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article imageVenezuelan fishermen turn to piracy as industry collapses

By Karen Graham     Dec 8, 2016 in World
As Venezuela continues on its downward spiral into economic collapse, in the coastal state of Sucre, out-of-work fishermen have turned to piracy, killing dozens who still venture out into the open sea, trying to make a living.
The fishing industry in Sucre was once home to the world's fourth-largest tuna fleet. But the fishing industry, along with almost every industry in Venezuela has collapsed, and people have become desperate.
It is a desperation born out of being unemployed, having no money to feed their families, and looking at a future that seems to be bleak and empty. So gangs of pirates have been formed, and they prey on those who still try to venture out to fish, stealing their catch and motors.
They gangs don't stop at just stealing, they quite often tie fishermen up and throw them overboard or shoot them, says the Associated Press. And a dead fisherman's family is not safe from the gangs, either.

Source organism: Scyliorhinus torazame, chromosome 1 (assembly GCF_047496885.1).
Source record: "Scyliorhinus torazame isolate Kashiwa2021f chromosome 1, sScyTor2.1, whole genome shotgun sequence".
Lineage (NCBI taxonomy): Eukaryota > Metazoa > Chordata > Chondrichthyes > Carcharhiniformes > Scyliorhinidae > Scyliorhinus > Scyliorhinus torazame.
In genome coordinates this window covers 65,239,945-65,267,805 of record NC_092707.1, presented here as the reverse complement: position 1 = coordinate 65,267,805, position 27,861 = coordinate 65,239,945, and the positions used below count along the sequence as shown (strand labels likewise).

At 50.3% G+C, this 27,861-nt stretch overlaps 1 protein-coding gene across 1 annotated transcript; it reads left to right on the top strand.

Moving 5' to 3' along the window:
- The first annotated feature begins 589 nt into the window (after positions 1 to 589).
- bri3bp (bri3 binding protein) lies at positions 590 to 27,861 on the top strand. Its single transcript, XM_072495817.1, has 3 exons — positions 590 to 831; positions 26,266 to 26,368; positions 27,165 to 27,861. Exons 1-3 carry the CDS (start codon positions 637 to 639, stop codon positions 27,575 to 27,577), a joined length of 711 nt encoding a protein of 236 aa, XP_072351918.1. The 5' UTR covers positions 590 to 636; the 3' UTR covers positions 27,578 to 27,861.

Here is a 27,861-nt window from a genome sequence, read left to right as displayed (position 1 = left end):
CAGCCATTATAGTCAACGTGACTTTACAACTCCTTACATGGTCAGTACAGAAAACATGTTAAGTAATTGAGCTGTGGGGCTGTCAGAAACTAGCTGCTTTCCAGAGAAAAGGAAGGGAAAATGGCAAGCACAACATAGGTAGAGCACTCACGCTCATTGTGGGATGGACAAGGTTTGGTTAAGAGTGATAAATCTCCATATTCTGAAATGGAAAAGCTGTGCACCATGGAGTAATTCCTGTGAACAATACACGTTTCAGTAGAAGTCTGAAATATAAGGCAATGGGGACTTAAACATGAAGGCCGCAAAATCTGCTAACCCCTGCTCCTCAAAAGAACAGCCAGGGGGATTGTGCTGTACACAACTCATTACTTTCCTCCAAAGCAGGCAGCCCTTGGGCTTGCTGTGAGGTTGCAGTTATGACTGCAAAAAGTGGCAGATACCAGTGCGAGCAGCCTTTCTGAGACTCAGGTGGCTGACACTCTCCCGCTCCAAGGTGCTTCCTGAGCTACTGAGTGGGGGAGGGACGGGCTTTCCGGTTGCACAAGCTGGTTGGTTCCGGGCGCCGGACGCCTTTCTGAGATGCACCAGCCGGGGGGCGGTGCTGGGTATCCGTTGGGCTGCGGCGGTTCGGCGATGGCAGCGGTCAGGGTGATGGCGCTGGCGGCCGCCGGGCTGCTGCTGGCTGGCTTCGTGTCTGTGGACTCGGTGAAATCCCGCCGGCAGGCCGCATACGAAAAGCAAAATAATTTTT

One evening in September, seven members of the Marval clan were returning to land after a day of fishing when they heard shots. "There's no way to run when you're stopped dead in the water, so I just started praying, 'God, let them leave without hurting us,'" 42-year-old Edecio Marval said.
Instead, after stealing the clan's catch and the boat's motor, the pirates shot dead Edecio's oldest child, as well as two others. As the gang was preparing to shoot one more fisherman, one pirate shouted for the others to stop. "No, that's my friend," he said. The two fished together until last year.
"People can't make a living fishing anymore, so they're using their boats for the options that remain: smuggling gas, running drugs, and piracy," says Jose Antonio Garcia, leader of the state's largest union.
In Sucre, the catch is down to less than a third of the 120,000 tons of tuna Venezuela produced in 2004. Several private fishing companies have left Venezuela for other countries because the government requires them to sell half of their catch for virtually worthless bolivars.
In June, Sucre, one of Venezuela's poorest states, was at the epicenter of food riots that swept through the country. Desperate, many people are now stealing what remains of fatter times, taking everything from fishing nets to power generators and boat motors.
One Sucre lawyer, Luis Morales says, "Here it's just poor fishermen robbing other poor fishermen. It's the same kind of crime we've seen in the streets, but spreading to the sea. Tomorrow, it will be taking over life on the farms or in the mountains."
More about Venezuela, Fishermen, collapsed industry, Piracy, Dozens dead
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